Saint Laurent – Summer of ’21
Anthony Vaccarello may have left it to the last day of 2020 to drop last year's most beautiful fashion film. By Carolina Anzalone.
The fashion film Summer of ’21 by Saint Laurent immediately presents itself with a completely different atmosphere, arousing a strong sense of anxiety and restlessness. The film begins by conveying vibes that are completely opposite to the peace and quiet presented in First Light, Alexander McQueen’s recent fashion film. Here we have a growing atmosphere of tension. Things seem tormented and uncertain, which leaves us catching our breath and confused. The combinations of uncertainty, danger, fashion and decadence is palpable, thus representing the strong range of emotions that we all felt during the year that just ended. This is a slightly off-centre, hyper-reality that is incongruously accompanied by the famous song “I Feel Love” – something that almost allegorically breaks the tension of the video.
The film opens on a forest dominated by spooky lighting and horror movie shaky cam footage as we follow the escape of a frightened girl, screaming and lost in the darkness. Her escape abruptly leads to a mysterious house that becomes our anchor for the rest of the film. But although this climax is expected to lead us into an unexpected drama, it is instead framed and poetised by the unspoken introduction of iconic English actress Charlotte Rampling in the guise of an old Hollywood diva. The house itself is almost an oasis from the tension outside; a calming treasure chest of discovery with opulent rooms full of the most captivating models like Mica Arganaraz, Sara Choi, Kim Schell, and Anok Kay. They are the angelic figures dressed in fur trims, black leather mini dresses, off-the-shoulder leotard jumpsuits with feathers around the sleeve, hot pants, and silk blouses accessorised with floral neckties.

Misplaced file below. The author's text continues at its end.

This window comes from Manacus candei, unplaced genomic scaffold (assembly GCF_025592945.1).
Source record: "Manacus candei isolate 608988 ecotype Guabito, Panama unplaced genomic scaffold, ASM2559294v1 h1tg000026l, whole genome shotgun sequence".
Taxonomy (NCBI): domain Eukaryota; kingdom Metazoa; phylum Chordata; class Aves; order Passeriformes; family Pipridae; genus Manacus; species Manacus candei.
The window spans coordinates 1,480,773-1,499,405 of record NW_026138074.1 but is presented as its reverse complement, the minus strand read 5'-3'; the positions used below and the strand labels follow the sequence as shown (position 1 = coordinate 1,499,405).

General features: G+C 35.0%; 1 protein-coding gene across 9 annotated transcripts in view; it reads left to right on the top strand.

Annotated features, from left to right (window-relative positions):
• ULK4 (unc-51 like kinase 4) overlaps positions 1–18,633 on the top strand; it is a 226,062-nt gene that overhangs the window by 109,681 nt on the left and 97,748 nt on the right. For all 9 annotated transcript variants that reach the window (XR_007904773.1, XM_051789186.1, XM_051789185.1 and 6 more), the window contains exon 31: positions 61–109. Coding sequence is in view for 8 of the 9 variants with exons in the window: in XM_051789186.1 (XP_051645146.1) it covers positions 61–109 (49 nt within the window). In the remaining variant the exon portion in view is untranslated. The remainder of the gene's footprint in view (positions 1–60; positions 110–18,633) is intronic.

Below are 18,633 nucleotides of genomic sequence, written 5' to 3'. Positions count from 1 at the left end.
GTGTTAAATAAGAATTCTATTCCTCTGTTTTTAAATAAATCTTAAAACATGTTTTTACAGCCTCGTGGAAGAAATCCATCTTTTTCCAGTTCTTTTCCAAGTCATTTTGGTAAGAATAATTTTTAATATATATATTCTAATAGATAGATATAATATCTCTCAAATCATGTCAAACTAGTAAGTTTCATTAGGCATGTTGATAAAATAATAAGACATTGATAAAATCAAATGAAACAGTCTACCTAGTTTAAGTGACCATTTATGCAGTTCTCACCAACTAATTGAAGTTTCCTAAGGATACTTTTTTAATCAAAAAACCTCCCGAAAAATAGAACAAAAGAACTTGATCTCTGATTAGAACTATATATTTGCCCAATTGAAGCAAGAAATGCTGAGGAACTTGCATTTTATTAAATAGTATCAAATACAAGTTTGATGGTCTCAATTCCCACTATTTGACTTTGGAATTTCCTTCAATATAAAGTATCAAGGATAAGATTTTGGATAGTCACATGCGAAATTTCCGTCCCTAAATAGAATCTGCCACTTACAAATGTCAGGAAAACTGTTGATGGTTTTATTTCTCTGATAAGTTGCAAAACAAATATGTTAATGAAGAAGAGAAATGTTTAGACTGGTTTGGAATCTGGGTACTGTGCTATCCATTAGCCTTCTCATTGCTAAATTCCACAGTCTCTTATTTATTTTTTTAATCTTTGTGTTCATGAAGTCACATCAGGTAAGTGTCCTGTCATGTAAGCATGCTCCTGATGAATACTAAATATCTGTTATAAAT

The Argentine filmmaker behind the clip, Gaspar Noé, clearly wanted to pay homage to the famous Italian Giallo films, such as the original 1977 horror classic Suspiria by Dario Argento. The colour palette used is strong, definite, full of vibrancy and reaches its maximum expression with the interpretation of Rampling’s character at the end. Her aura has two aspects: on one hand, we have the austerity conferred on her by her regal presence, while on the other hand the bold floral print gown she is dressed in provides the main explosion of colour to the looks of mostly Saint Laurent black on the rest of the models in the cast.
Vaccarello and Noé both did an amazing job with Rampling for this film. By the end they had elevated her into a near mythical priestess figure delivering a message of salvation for the new year to the gathered ‘masses’. Summer of ’21 is captivating and mysterious as well as extravagantly beautiful. The film interprets and invites you to think about reality and meaning, fashion and culture and hope and rebirth for the coming future. After all, Pandora teaches us that hope always triumphs over evil and despair, so what could be a better message to deliver after the year we have all just had to endure?
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